Disadvantages. Corporations have more formalities to follow, which means it can be more expensive to start. There are a number of documents that must be created and filed, including Articles of Incorporation, bylaws, minutes, etc. They will be required to hold regular shareholders’ and directors’ meetings and to keep strict records of decisions made by such parties. If you own a Corporation, your profits and losses coincide with your percentage of stock, so you don’t receive the same flexibility as you with an LLC to change the distribution of profits and losses. C Corporations cannot deduct losses on their personal tax returns because of the separate entity tax status. Additionally, double taxation is inevitable when you make distributions to a shareholder.
An S Corporation is essentially a regular corporation electing a pass through status with the IRS (for income, losses, deductions and credit). To form an S Corporation, the business must form as a regular corporation and elect the Subchapter S designation from the IRS which means profits and losses pass through to your personal tax return and you avoid the double taxation that typically occurs with a C Corporation. To qualify for S Corporation status, the corporation must meet the following requirements: (i) be a domestic corporation; (ii) have only allowable shareholders (individuals, certain trusts and estates) and cannot include partnerships, corporations or non-resident alien shareholders; (iii) have no more than 100 shareholders;(iv) have only one class of stock, and (v) not be an ineligible corporation (certain financial institutions and insurance companies cannot elect “S” status).
Advantages. So long as formalities are followed, an S Corporation is an effective shield of liability, and shareholders will only be liable for debts, obligations and liabilities of the Corporation up to the amount of their investment. Profits and losses flow through the corporate entity to shareholders. If a company does not need venture capital funding right away, it may be appealing to set up because losses can be written off on the tax returns of the shareholders up to the amount of one’s investment. Any shareholder who works for the company has to pay themselves a “reasonable salary,” which may allow for tax savings. While LLC members are subject to self-employment tax on the entire income of the business, only the wages of the S Corporation of a shareholder who is an employee will be subject to employment tax. The remaining income is treated as a distribution, which may be tax free or taxed at a lower rate.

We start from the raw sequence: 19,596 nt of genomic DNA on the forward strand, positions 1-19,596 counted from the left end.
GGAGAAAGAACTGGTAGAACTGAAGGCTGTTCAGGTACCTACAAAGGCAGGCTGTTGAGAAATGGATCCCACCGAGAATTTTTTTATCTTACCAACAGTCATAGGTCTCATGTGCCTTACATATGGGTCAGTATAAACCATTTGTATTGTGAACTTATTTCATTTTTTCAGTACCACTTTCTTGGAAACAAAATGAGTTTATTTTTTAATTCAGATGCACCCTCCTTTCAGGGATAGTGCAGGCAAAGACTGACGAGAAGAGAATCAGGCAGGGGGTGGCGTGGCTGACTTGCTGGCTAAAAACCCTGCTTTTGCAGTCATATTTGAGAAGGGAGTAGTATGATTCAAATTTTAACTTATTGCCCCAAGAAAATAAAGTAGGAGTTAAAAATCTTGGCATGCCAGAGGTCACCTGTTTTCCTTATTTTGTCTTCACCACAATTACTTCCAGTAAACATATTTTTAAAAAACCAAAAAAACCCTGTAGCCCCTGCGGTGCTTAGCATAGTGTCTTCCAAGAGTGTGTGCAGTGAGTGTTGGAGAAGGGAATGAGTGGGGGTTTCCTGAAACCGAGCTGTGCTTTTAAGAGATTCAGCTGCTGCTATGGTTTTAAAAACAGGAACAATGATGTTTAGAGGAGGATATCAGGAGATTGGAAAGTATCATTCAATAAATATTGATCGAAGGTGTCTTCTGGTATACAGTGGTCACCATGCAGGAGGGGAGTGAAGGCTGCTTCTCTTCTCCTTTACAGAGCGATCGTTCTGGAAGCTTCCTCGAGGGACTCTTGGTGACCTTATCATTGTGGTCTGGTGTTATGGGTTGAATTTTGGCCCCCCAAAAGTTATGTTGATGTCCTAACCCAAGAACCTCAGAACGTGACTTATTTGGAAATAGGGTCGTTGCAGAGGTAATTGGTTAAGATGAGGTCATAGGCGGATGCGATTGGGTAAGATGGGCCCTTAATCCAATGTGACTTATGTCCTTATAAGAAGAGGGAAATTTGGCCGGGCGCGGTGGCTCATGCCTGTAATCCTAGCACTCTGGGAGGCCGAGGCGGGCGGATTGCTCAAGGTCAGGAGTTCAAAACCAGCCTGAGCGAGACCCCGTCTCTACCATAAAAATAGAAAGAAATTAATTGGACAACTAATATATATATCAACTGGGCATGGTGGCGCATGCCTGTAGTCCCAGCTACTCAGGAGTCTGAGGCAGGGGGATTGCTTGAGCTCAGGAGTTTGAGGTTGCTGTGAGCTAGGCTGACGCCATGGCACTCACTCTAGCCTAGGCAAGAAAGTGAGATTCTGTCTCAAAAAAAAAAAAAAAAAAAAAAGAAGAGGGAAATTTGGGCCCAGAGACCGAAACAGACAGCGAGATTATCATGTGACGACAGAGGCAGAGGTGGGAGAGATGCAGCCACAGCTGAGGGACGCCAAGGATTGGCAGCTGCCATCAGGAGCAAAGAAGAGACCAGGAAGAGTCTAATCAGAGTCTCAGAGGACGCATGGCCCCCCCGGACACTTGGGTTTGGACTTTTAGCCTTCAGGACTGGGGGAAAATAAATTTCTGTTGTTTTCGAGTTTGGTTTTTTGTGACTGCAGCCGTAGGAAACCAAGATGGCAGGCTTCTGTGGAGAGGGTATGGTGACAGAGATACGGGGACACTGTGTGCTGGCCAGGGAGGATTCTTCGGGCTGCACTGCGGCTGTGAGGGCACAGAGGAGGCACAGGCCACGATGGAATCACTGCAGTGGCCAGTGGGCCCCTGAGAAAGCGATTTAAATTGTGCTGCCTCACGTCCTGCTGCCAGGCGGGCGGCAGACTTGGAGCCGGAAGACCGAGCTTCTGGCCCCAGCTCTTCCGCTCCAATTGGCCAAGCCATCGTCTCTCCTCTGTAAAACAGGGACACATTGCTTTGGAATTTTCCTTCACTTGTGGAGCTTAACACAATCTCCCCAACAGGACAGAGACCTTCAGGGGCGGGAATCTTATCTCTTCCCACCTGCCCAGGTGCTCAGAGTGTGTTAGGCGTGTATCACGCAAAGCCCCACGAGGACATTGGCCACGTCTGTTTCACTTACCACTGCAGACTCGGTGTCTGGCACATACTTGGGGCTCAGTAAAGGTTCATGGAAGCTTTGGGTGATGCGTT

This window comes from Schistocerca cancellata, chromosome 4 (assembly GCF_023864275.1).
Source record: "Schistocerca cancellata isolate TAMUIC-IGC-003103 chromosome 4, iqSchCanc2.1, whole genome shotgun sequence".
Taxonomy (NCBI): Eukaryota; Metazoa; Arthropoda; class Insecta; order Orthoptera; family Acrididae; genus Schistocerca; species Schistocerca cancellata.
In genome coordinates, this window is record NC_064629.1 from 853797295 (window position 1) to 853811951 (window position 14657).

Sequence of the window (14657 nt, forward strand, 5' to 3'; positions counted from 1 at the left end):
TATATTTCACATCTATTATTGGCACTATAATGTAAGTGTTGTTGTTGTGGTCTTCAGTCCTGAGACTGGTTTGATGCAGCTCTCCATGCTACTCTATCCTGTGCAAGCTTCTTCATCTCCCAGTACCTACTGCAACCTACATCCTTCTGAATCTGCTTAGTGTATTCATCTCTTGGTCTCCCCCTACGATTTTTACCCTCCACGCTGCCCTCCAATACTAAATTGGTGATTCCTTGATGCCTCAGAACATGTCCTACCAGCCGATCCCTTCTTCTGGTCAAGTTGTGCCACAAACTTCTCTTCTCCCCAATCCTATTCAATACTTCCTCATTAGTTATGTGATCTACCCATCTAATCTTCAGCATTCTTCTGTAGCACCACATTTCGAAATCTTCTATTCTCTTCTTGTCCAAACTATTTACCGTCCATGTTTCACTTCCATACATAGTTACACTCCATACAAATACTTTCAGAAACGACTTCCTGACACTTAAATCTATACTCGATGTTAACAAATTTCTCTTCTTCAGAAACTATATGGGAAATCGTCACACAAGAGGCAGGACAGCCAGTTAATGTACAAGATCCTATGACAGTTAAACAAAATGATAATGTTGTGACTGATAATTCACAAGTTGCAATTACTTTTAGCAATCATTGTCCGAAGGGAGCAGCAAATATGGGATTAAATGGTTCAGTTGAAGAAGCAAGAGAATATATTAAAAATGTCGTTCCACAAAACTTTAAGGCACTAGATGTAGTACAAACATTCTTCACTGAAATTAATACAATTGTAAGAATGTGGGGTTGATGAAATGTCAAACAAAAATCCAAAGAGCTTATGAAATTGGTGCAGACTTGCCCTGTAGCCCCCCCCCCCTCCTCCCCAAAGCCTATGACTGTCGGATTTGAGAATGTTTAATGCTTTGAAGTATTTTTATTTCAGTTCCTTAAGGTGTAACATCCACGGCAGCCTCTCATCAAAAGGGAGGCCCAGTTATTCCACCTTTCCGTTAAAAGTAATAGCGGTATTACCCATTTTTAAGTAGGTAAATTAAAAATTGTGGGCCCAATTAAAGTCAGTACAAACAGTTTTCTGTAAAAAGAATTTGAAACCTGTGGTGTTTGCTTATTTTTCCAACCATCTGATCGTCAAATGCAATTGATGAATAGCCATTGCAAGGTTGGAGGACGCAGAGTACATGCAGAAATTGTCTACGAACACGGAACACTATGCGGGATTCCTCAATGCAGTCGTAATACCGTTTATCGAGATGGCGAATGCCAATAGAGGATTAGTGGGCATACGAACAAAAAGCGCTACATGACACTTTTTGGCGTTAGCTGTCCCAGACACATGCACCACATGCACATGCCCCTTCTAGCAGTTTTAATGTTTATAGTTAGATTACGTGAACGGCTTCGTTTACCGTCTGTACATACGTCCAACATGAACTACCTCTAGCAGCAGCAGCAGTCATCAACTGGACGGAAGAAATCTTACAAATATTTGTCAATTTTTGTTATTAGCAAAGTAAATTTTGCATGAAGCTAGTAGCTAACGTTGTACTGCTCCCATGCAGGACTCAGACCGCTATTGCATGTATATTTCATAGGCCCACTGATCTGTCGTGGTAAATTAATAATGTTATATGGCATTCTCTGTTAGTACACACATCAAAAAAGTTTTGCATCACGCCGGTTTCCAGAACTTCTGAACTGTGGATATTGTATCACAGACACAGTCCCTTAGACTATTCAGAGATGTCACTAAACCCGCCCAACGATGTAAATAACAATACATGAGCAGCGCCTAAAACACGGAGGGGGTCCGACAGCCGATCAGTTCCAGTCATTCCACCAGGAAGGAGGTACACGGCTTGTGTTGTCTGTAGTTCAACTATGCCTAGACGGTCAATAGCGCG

Disadvantages. One of the biggest disadvantages of an S Corporation is the ownership limitations since shareholders may only be U.S. citizens, permanent residents or eligible trusts and estates. A shareholder must receive reasonable compensation. The IRS takes notice of shareholder red flags like low salary/high distribution combinations, and may reclassify your distributions as wages. You could pay a higher employment tax because of an audit with these results. Additionally, S Corporations are only allowed one class of stock – although S Corporations are allowed stock with different voting rights so long as the ownership of the stock is treated the same. Similar to a C Corporation, an S Corporation has Articles of Incorporation, by laws, board of directors, annual meetings, maintenance of separate bank accounts, records and books. You have 75 days after the formation of your corporation to decide about S Corporation status.
When in doubt, consult with your attorney and/or accountant to help you decide what might be best for your business.
Melody Ashby is a Senior Attorney at Meyer Law, a woman-owned, forward-thinking boutique law firm specializing in helping entrepreneurs and technology companies from startups to fortune 500’s with corporate, contracts, employment and intellectual property matters in Technology, Telecom, FinTech, EdTech, AdTech, HealthTech, Internet of Things, Financial Services, Telecom, Social Media, Real Estate, Marketing, Advertising and Healthcare sectors. Melody is a mentor at tech incubators and accelerators across the United States. Learn more at www.MeetMeyerLaw.com and follow us on Twitter @Melody_Ashby or @Meyer_Law.